Mine sites use strata consultants in various ways, depending on the level of in-house expertise. Consultants are used to an increasing degree where mine site staff do not possess the necessary skills or experience, or when abnormal issues are encountered and consultants can provide specific solutions. In some instances the consultant is used regularly as a specialist advisor to the site geotechnical engineer or to review/audit strata designs or procedures.
No single strata control design method is superior to all others in all circumstances. Different consultants and site geotechnical engineers will likely use one or a combination of empirical, analytical or mathematical modelling methods.
The geotechnical engineer will employ their own judgement to check if the design makes sense. Thus, the quality of the judgement is a matter of experience.
Any effective approach to strata support design should provide support for a known range of geotechnical conditions. This should be backed up by ongoing auditing (monitoring) to quickly detect unplanned anomalies such as faults, high stress or changed roof strata. When changes are detected, alternative support can be installed.
Before deciding on the support plan the mine manager has a number of options – implement the design provided; seek clarification from the consultant or site engineer as to the level of design conservatism, or possible alternatives; install part of the design most suitable to the mining system; or disregard the plan and seek alternative advice or an independent audit of the proposal.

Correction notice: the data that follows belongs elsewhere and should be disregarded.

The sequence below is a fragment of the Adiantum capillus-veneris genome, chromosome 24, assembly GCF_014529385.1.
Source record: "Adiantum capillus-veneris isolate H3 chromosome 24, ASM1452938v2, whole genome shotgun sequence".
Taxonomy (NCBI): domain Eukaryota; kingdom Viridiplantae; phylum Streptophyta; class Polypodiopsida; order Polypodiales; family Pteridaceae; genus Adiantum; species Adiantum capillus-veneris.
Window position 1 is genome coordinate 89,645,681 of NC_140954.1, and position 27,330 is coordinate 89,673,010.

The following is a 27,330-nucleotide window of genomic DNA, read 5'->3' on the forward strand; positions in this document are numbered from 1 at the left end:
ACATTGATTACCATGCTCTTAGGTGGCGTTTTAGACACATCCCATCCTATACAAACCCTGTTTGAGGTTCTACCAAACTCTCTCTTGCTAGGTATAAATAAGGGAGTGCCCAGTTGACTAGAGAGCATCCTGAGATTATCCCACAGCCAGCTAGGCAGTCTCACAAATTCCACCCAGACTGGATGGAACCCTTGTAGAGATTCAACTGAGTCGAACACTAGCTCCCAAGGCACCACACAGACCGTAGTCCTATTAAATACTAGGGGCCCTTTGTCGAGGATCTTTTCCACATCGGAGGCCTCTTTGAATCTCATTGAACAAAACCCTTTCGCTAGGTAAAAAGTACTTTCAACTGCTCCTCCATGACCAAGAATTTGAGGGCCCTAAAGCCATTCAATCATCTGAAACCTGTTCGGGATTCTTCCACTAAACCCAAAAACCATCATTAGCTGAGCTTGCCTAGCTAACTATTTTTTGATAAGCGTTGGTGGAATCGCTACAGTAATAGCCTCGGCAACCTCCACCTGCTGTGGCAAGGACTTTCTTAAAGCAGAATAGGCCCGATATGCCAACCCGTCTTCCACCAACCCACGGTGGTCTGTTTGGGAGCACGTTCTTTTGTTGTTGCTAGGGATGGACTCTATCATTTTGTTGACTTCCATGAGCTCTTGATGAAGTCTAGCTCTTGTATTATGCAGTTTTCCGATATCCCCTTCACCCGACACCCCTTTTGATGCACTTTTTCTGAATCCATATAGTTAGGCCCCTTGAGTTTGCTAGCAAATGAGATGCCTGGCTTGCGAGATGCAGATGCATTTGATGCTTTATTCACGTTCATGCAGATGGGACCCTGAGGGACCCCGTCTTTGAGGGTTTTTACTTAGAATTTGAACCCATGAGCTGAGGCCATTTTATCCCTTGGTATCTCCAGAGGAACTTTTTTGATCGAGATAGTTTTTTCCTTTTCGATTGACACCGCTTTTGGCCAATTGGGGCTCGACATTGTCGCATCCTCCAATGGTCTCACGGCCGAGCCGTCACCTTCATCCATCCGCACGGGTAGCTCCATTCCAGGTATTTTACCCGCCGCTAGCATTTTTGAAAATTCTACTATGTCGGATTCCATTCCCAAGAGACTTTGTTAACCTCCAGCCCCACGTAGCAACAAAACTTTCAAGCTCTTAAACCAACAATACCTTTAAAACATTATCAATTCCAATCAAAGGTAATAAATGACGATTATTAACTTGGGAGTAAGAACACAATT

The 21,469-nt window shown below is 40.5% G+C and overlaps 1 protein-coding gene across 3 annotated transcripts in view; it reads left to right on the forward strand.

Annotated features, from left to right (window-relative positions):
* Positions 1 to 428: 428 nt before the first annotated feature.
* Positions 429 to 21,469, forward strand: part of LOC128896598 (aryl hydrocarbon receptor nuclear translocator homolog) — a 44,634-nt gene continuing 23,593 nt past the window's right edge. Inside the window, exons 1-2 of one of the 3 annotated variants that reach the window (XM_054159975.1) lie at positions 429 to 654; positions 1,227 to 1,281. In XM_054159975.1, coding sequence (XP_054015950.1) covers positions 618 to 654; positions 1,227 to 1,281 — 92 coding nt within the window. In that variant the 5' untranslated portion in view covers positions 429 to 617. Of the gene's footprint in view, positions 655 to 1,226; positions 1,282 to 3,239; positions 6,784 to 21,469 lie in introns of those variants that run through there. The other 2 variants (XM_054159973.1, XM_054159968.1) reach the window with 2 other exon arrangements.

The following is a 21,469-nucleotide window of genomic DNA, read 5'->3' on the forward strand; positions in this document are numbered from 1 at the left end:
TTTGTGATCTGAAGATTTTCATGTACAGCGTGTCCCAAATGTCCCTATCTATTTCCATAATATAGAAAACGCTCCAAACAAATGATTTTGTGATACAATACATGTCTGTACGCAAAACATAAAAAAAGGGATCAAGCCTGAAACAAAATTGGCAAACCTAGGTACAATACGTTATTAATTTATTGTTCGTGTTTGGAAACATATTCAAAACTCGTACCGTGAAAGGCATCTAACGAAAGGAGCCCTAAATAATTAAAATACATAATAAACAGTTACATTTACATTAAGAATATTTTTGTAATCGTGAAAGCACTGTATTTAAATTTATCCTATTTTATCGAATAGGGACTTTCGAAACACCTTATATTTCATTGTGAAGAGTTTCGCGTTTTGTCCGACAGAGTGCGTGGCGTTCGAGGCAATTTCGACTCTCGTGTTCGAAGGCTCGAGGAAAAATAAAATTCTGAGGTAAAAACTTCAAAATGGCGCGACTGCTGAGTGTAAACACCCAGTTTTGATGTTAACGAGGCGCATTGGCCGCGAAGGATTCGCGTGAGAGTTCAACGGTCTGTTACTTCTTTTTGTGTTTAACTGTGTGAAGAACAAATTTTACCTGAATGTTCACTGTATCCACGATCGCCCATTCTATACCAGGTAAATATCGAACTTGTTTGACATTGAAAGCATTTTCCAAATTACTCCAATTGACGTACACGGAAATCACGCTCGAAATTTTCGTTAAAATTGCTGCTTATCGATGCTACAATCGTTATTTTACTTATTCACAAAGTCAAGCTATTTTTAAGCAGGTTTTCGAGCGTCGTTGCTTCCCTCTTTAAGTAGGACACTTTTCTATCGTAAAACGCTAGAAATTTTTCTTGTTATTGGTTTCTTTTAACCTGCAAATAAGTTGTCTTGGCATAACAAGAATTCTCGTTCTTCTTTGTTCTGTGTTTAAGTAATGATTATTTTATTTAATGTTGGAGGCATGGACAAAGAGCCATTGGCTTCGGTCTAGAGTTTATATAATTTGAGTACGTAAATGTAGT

In the end there is only one choice, a support plan that represents the strata support design agreed with the design engineer who has used appropriate methods, data and calculations. The limitations of the design should be understood and mine personnel need to confirm the proposed support design can be installed.
The mine site operations team has the greatest leverage on the success of the strata support to prevent strata failure. How effective you are at “keeping the roof up” isn’t just about installing bolts (or other strata support); it’s also about the “soft” measures – following the support plan, checking installation quality, having a robust monitoring inspection system and being able to respond quickly if strata conditions are not as expected, and likely to cause geotechnical hazards.
Using the monitoring results to test the strata support design, or to quickly decide if the geotechnical conditions have changed is an ongoing challenge at all sites. This applies in both development and longwall panels. The number of longwall strata failures in recent times raises the question of how effective or correctly focused the strata monitoring programmes were.
The design basis for strata support plans has become a specialist and skilled task, provided most commonly by consultants. But unless each site takes care to understand the limitations and risks associated with their own strata support system, overconfidence in the installed support can lead to unexpected strata failure.
Operators have the solution in their own hands. Time taken to understand the strata support data and design limitations and to set an effective auditing program that continually tests the support design, and detects geotechnical anomalies, will give each site a clear understanding of geotechnical business risk, particularly longwall extraction.